Friday, October 16, 2015

How do you know a species is new to science?

Students often ask me, how does one go about a describing a new species? It's easy, you just have to know what has been described before! I am kidding, of course. Knowing what has been described before is by far the hardest part of describing a new species.

Here is an example: I work with a group of rove beetles belonging in the subtribe Xanthopygina, a group of 30 or so genera and ~400 species. To be able to describe a new species with confidence, I need to know how all 30 genera and all 400 species look like. Why? Because the generic limits that we recognize today might have been more relaxed in previous years, and species currently in one genus might actually belong in another (this has happened multiple times to me in the past). So if somebody wants to describe new species in e.g. the genus Plociopterus Kraatz, seeing just the existing species in Plociopterus is not good enough. People of course describe like that all the time (or by just finding a species in a "new area"), but this leads to sloppy (at best) taxonomic work.

Over the past few years I have been working with myrmecophile Xanthopygina. One of the most prominent early 20th century myrmecophile entomologist was Wasmann. His collection ended up in Maastricht and this week I was able to finally see all of the Xanthopygina species he described.

This post-it note was glued on my monitor for the last three years. A constant reminder that there were still species described in Xanthopygina that I had not seen. But now this over and I feel much better describing new species that are in or close to Plociopterus. And I have to say, I did get rewarded for insisting to see these species: one of the two  both species described by Wasmann probably belong in a different subtribe altogether.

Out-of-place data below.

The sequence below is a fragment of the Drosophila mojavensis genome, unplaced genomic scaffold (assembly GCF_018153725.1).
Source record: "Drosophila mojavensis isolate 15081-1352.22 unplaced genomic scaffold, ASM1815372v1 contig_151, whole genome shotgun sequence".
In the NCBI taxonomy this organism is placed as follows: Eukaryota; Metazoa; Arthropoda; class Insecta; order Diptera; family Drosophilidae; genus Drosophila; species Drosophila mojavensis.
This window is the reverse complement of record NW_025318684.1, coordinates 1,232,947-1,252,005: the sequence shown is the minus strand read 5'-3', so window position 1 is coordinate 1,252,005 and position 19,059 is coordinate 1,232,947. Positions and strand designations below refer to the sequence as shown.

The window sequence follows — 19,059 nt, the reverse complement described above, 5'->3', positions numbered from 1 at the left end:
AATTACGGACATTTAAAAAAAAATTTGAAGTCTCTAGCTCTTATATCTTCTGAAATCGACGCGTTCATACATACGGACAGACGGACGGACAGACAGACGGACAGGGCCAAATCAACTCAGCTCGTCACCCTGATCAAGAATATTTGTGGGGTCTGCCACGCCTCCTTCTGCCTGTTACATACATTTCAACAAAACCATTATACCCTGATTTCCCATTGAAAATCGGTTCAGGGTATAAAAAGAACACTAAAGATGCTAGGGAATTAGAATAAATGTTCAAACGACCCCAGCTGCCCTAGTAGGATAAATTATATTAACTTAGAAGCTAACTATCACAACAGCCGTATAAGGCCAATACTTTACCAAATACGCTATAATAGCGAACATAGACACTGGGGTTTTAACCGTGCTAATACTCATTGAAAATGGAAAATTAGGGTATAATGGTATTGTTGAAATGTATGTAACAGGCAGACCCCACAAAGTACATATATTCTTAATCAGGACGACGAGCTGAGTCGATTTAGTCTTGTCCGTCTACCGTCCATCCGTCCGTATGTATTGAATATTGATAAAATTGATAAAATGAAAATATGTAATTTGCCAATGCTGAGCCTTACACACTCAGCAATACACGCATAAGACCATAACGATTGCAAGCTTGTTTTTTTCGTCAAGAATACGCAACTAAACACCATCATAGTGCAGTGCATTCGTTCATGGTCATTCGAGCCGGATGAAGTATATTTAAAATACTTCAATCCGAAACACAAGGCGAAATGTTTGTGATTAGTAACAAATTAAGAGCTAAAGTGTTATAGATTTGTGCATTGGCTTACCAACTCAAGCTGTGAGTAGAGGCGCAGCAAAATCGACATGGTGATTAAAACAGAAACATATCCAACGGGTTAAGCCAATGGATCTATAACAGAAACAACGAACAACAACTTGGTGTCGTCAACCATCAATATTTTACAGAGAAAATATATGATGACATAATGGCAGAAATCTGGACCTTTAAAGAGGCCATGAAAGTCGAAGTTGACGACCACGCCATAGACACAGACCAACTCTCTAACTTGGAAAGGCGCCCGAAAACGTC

Sunday, October 4, 2015

Revision and new species of Trigonopselaphus

 I recently published the revision of Trigonopselaphus, a genus that includes some of the largest rove beetles known, with sizes ranging from 30-40 mm (trust me, this is huge size for rove beetles). The paper is available here. Previously I had blogged about the loss of the type for one of the species, Trigonopselaphus herculeanus. That species was described by Laporte and was lost in the Smithsonian fire back in the mid 1800s. So, as a good taxonomist that I am, I designated a new type (called a neotype) for that species.

I also described a new species from Ecuador and Peru, named Trigonopselaphus diplopegus. The epithet refers (of course) to the specific structure of the genitalia. But while I was working on this paper, these beetle heads looked oddly familiar.  And finally, a few days ago, I got it: anybody else see the resemblance?

Image of Blue alien head from here
Maybe little blue aliens do live among us after all.